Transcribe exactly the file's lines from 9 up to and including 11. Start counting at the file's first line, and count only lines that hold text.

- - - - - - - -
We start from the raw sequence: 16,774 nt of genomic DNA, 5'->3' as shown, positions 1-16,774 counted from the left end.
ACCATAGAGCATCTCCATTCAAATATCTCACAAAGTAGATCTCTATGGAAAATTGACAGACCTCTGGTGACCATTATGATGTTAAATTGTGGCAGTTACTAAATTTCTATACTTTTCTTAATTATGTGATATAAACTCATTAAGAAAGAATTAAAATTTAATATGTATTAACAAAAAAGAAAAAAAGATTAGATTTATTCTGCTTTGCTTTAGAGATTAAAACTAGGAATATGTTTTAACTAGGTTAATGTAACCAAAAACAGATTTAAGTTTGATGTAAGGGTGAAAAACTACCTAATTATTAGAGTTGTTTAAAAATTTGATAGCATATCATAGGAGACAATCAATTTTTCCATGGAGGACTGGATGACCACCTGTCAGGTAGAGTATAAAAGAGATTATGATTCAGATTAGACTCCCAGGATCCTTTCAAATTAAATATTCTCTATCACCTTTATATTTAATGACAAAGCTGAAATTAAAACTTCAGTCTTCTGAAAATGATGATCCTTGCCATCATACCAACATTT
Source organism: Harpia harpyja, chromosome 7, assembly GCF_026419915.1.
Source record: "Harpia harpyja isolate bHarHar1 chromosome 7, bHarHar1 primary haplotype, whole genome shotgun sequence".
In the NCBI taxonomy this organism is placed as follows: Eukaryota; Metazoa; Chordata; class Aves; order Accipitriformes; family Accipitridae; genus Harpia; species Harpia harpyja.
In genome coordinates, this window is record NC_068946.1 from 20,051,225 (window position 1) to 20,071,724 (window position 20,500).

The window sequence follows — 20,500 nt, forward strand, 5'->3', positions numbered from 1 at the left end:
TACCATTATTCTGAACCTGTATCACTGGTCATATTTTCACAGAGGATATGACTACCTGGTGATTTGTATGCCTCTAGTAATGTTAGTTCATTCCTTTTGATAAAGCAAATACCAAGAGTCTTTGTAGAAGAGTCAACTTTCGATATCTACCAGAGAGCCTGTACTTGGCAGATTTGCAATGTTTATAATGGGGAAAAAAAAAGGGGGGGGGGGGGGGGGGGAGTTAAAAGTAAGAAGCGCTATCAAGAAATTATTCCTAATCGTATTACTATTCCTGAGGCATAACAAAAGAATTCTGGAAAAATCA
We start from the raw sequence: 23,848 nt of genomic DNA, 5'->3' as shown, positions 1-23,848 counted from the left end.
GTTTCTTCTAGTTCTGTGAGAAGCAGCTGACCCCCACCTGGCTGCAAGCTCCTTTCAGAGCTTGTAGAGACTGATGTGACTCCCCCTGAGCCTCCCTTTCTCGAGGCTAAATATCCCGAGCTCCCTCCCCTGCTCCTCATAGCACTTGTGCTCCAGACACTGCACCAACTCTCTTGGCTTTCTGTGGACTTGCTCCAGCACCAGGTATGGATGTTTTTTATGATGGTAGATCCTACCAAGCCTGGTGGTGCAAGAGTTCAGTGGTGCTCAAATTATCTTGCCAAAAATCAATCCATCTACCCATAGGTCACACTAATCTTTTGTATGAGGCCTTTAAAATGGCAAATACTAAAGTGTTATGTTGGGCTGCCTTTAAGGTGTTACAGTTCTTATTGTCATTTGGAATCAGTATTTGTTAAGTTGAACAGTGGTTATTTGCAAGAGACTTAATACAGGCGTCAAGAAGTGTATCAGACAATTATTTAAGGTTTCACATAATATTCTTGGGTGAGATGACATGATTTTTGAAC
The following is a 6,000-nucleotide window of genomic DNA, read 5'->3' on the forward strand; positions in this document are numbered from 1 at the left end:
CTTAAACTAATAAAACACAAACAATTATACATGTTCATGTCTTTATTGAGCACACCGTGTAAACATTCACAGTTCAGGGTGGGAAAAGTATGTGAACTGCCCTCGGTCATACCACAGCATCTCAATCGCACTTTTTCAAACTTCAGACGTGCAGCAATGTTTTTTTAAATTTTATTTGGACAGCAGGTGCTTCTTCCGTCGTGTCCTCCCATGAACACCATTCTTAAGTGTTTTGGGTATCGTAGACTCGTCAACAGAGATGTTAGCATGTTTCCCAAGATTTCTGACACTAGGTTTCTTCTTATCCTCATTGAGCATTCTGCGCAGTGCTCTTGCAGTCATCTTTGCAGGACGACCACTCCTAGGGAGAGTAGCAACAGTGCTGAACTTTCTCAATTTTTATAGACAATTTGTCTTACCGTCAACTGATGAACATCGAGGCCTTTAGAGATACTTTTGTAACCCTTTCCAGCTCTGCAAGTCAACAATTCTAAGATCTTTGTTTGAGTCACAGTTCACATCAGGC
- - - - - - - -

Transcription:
We start from the raw sequence: 23,848 nt of genomic DNA, 5'->3' as shown, positions 1-23,848 counted from the left end.
GTTTCTTCTAGTTCTGTGAGAAGCAGCTGACCCCCACCTGGCTGCAAGCTCCTTTCAGAGCTTGTAGAGACTGATGTGACTCCCCCTGAGCCTCCCTTTCTCGAGGCTAAATATCCCGAGCTCCCTCCCCTGCTCCTCATAGCACTTGTGCTCCAGACACTGCACCAACTCTCTTGGCTTTCTGTGGACTTGCTCCAGCACCAGGTATGGATGTTTTTTATGATGGTAGATCCTACCAAGCCTGGTGGTGCAAGAGTTCAGTGGTGCTCAAATTATCTTGCCAAAAATCAATCCATCTACCCATAGGTCACACTAATCTTTTGTATGAGGCCTTTAAAATGGCAAATACTAAAGTGTTATGTTGGGCTGCCTTTAAGGTGTTACAGTTCTTATTGTCATTTGGAATCAGTATTTGTTAAGTTGAACAGTGGTTATTTGCAAGAGACTTAATACAGGCGTCAAGAAGTGTATCAGACAATTATTTAAGGTTTCACATAATATTCTTGGGTGAGATGACATGATTTTTGAAC
The following is a 6,000-nucleotide window of genomic DNA, read 5'->3' on the forward strand; positions in this document are numbered from 1 at the left end: